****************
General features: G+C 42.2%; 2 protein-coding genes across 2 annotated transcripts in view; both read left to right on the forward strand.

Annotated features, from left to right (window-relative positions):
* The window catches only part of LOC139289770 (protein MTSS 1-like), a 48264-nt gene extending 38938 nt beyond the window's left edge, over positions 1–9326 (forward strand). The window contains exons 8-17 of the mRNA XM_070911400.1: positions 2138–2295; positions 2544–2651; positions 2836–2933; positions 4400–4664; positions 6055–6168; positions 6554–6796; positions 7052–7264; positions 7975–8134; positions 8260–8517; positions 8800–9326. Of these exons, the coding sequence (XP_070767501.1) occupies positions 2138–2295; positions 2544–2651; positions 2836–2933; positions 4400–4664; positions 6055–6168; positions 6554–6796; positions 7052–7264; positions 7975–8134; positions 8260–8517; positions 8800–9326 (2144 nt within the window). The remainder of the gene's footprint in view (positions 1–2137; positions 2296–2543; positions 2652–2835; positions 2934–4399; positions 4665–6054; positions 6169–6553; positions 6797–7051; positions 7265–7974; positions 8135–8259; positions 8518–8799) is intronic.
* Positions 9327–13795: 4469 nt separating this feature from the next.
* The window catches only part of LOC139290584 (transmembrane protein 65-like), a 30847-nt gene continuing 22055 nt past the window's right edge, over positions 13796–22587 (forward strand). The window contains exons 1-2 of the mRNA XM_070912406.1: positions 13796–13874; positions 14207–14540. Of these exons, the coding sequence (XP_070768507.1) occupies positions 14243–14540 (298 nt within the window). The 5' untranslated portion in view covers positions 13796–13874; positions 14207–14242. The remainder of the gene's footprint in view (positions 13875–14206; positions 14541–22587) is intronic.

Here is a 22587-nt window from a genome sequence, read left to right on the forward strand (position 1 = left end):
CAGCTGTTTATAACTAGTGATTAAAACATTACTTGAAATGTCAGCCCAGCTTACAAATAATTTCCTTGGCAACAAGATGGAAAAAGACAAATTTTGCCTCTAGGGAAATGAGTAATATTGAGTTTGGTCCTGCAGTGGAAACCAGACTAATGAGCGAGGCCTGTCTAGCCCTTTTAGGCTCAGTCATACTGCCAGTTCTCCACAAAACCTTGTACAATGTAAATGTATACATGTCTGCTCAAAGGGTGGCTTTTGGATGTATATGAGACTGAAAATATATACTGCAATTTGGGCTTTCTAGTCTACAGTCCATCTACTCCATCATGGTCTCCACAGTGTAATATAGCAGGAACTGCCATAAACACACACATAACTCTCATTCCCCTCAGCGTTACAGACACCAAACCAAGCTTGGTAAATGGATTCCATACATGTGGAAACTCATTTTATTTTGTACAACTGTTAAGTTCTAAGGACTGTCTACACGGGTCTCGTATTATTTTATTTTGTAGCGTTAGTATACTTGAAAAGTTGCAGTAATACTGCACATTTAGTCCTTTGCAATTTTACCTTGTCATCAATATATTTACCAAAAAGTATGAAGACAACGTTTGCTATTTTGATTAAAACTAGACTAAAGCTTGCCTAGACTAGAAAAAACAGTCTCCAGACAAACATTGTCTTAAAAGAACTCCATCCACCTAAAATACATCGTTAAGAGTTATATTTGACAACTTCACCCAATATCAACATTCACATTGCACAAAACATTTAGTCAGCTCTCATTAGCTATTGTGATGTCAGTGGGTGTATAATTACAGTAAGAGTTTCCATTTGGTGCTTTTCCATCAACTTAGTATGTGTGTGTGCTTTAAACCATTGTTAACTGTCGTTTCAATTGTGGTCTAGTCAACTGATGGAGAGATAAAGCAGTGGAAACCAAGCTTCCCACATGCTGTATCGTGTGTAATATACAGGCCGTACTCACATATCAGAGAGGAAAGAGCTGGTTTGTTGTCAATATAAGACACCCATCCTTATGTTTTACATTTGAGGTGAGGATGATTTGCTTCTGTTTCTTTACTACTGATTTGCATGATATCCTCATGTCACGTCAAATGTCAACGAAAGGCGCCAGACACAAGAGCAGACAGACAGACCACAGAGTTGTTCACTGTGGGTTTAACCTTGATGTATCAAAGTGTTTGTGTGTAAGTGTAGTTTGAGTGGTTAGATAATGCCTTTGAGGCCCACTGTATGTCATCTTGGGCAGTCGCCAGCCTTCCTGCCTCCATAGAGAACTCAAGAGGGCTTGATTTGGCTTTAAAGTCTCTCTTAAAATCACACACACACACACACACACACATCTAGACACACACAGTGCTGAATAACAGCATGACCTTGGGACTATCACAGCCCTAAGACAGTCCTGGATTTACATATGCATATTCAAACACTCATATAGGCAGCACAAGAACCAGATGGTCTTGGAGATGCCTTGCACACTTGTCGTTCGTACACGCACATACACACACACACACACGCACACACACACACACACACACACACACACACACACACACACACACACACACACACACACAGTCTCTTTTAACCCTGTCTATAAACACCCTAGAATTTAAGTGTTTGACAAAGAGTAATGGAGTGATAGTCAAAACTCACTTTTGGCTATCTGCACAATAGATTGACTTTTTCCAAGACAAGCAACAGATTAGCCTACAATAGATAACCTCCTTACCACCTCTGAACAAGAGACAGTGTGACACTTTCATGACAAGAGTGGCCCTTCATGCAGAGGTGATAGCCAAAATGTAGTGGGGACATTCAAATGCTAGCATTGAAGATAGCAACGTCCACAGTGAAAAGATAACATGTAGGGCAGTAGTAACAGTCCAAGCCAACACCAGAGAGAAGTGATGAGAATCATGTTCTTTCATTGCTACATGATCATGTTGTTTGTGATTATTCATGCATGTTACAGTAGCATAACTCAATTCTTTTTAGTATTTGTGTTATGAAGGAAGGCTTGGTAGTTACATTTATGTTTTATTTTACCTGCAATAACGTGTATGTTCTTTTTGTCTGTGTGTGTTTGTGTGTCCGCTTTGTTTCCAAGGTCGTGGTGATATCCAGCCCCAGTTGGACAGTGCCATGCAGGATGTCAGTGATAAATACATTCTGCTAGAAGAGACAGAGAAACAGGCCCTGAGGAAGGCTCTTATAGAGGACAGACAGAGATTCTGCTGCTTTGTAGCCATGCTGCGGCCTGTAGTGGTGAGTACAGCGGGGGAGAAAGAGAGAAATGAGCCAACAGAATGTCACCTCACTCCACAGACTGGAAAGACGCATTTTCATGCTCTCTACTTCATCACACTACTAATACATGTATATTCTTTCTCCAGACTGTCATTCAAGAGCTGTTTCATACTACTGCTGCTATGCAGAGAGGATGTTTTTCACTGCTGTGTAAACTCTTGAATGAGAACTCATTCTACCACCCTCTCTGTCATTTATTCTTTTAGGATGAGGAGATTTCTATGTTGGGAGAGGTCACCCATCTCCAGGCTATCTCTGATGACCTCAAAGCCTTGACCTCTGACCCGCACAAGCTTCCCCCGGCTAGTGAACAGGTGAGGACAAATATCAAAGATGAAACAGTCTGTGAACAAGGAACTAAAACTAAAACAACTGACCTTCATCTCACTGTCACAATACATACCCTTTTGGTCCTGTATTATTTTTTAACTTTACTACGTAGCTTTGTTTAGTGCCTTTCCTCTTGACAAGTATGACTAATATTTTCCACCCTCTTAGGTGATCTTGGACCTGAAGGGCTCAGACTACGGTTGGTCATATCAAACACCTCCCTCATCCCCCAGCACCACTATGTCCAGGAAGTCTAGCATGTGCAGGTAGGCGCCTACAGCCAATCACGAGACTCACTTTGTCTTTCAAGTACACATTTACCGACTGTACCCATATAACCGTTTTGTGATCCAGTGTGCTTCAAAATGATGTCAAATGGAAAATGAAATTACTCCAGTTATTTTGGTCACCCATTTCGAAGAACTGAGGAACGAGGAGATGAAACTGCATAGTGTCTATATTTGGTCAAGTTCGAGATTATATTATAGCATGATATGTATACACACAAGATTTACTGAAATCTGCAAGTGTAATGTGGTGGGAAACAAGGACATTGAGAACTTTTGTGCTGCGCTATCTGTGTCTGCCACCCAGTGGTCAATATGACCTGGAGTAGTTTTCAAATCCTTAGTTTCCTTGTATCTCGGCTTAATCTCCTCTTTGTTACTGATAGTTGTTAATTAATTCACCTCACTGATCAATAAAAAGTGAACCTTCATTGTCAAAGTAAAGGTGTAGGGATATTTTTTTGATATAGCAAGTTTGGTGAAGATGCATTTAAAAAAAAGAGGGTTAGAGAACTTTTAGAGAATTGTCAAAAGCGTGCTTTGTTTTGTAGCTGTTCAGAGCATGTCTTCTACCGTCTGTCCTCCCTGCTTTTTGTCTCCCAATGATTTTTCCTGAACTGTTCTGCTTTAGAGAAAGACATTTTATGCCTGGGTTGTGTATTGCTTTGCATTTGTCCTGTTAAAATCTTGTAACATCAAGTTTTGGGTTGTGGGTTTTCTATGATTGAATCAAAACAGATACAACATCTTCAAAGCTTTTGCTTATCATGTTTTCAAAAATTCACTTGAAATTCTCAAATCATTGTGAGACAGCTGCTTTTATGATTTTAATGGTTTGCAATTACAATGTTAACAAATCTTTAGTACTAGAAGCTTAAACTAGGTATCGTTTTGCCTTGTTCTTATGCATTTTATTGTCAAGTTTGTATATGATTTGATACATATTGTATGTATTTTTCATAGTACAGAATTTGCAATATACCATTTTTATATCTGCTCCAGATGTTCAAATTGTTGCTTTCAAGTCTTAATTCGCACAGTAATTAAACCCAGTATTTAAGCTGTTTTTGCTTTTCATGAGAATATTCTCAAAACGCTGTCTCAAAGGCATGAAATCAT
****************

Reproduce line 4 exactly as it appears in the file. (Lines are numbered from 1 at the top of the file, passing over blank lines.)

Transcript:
* Positions 9327–13795: 4469 nt separating this feature from the next.